Tag Archives: negotiation

Where are the Conciliators?

Sadat, Carter and Began Source: Wikipedia
Sadat, Carter and Begin
                     Source: Wikipedia

Somehow we are going to have to get beyond celebrating the unilateralism that is our preferred rhetoric.

Lawrence Wright’s book on the intense negotiations that led to the historical Camp David Accords is a timely indicator of what is so frequently missing in our politics.  Thirteen Days in September (2014) documents the efforts of President Jimmy Carter to find a way out of the chronic Arab/Israeli impasse, working with Israel’s Menachem Begin and Egypt’s Anwar Sadat as his partners.  Without doubt the recipient of the Nobel Peace Prize had—and still has—the instincts of a peacemaker.  By contrast, prior to the negotiations in 1978 Begin and Sadat had contributed more than their share to the periodic blood-letting that still defines the disputed borders that surround the Sinai Peninsula. In modern usage both would have justifiably been labeled terrorists.  And yet Carter put his already shaky presidency on the line to cloister these foes in the mountains of western Maryland.  There was only an outside chance that Begin and Sadat could be induced to produce a lasting peace.

It was the ultimate act of political courage.  Presidents and congressional politicians rarely put themselves on so uncertain a course unless there are guaranteed outcomes.  And that’s a problem.  A politician who won’t risk failed efforts at conciliation is little more than a poseur: a pretender to the role of policy-maker.

The challenge of negotiating differences is made worse because of an old American habit of honoring heroes who are supposedly unsullied by the impulse to compromise. We cherish the self-made person, the inner-directed leader, the lone single agent who rejects anything less than what they brought to the bargaining table.  This preference plays out in the narrative tropes that show up in our love of John Wayne’s film characters or James Bond’s free-style execution of British foreign policy.  We like our heroes to be dominant, assertive, fearless and ready to bolt at the first suggestion that they might make a concession. And so they continue to come in waves of narratives that celebrate intellectual unilateralism: everyone from cinema superheroes, to larger-than-life thinkers like Apple’s Steve Jobs.  Even the small screen cherishes the mini-rebellions of office workers stuck in the anonymity of drab cubicle farms.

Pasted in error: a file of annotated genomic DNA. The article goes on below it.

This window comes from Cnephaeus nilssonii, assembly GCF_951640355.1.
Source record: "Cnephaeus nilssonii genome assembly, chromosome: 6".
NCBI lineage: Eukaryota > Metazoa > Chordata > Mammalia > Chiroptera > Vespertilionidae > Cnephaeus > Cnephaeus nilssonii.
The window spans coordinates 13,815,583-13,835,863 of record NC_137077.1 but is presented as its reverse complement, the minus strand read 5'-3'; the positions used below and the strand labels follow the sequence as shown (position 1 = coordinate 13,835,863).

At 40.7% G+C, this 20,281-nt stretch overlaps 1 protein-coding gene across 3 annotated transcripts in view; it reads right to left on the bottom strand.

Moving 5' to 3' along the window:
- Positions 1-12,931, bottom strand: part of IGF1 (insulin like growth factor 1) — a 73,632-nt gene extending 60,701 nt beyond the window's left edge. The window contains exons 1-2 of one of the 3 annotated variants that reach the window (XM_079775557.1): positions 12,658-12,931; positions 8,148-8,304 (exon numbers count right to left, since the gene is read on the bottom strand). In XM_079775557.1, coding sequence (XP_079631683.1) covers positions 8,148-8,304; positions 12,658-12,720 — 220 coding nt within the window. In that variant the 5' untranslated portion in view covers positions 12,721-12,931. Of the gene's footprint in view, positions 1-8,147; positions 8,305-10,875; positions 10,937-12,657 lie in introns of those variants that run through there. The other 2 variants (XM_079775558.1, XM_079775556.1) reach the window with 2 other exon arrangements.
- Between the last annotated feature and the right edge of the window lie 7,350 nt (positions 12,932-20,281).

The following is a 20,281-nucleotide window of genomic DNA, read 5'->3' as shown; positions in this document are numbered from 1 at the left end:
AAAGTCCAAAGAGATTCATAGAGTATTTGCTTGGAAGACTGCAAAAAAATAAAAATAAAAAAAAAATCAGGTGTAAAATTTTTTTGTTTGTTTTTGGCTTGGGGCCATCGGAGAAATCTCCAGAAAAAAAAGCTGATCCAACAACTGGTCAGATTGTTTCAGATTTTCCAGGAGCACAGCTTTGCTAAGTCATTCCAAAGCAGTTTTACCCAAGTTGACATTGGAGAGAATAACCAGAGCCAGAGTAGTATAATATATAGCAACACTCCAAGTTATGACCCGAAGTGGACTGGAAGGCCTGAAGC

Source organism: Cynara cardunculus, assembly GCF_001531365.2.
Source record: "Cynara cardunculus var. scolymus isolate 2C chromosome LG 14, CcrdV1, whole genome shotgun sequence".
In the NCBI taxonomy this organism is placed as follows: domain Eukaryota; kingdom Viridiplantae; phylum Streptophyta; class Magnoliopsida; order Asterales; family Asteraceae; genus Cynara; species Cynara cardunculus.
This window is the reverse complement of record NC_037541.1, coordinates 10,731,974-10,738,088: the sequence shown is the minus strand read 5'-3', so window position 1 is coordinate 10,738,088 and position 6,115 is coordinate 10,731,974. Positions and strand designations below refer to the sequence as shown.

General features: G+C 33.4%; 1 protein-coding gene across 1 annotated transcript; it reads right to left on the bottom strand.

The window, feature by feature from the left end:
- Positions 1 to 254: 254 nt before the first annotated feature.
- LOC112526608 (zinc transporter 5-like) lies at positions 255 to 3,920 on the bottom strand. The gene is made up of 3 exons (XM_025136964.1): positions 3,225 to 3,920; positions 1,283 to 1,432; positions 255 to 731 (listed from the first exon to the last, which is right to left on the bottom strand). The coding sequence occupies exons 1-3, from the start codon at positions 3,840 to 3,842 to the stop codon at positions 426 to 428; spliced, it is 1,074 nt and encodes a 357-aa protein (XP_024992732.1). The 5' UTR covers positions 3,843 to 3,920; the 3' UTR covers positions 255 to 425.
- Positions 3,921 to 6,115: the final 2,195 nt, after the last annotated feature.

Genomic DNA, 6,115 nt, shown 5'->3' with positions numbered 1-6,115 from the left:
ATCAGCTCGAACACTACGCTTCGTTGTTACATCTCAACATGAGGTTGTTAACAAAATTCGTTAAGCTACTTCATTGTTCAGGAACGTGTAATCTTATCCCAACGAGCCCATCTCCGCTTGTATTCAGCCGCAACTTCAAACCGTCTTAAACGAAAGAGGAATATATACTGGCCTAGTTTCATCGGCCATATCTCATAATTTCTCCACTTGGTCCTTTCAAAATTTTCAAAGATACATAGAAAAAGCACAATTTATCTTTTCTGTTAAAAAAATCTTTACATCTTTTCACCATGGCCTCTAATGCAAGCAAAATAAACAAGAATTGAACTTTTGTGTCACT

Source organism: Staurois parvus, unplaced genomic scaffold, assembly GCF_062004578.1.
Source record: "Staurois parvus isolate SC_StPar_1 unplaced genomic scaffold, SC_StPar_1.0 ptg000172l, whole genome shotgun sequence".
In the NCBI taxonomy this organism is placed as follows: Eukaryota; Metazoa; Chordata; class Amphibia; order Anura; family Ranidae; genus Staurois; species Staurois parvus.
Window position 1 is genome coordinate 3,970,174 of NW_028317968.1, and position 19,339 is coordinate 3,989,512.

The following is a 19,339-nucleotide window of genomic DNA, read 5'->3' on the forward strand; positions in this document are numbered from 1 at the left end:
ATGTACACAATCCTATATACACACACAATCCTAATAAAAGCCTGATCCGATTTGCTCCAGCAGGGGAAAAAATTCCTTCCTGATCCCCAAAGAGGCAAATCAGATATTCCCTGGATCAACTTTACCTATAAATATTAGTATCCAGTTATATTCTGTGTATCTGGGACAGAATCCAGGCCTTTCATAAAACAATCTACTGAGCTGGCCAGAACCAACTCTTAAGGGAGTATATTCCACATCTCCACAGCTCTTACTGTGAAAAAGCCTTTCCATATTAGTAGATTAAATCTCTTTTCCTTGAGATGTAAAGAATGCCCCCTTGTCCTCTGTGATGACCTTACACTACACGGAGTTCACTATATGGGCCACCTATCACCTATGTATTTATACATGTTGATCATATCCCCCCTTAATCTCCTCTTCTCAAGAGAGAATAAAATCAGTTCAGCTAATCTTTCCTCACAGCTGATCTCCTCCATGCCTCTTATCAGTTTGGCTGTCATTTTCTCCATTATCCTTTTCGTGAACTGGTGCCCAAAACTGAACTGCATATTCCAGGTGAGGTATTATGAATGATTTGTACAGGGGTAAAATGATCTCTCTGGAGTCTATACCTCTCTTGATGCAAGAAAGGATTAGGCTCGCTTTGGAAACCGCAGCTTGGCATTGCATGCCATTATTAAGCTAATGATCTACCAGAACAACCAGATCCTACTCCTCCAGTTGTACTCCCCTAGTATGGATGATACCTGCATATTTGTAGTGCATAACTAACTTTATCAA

Our preference for the defiant loner has grown so great that words to describe the team player now read like labels of surrender.  “Compromise,” “concession,”  “conciliation,” and “mediation” all carry the odor of appeasement.  And so our interest in performing the rhetoric of defiance is self-defining;  its a cheap way to create a persona suggesting “strong values” and ostensibly settled thinking.  Even history’s great conciliators—among them: Nelson Mandela, Henry Clay, Abraham Lincoln—seem more distant than the characters we conjure up to illustrate “decisive” and “uncompromising” leadership.  One can only guess at what former New York City mayor Rudy Giuliani had in mind when he called Russia’s increasingly dictatorial Vladimir Putin a true “leader.”  The statement is a reminder that unearned certainty can be the perfect sign of a fool.

Carter’s reputation is always caught in a vice of opposing impulses.  His willingness to listen to all sides makes him look weak.  And yet the rhetorical opposition rituals we seem to favor have the effect of releasing their participants from any obligation to find common-ground with others.  It’s an unhelpful kind of opaqueness that fits our age of self-absorption. But it comes at the expense of the chance to promote joint action and shared beliefs.

If we are wondering where to begin, I suggest that we reconsider the kinds of people we want to serve in legislative offices. Deliberative bodies require deliberators. And yet our Congress is filled with self-styled media stars who show little interest in finding ways to attain mutual consent.  They show up for their close-ups in hearings.  But they are often absent from caucus rooms where differences must get hammered out.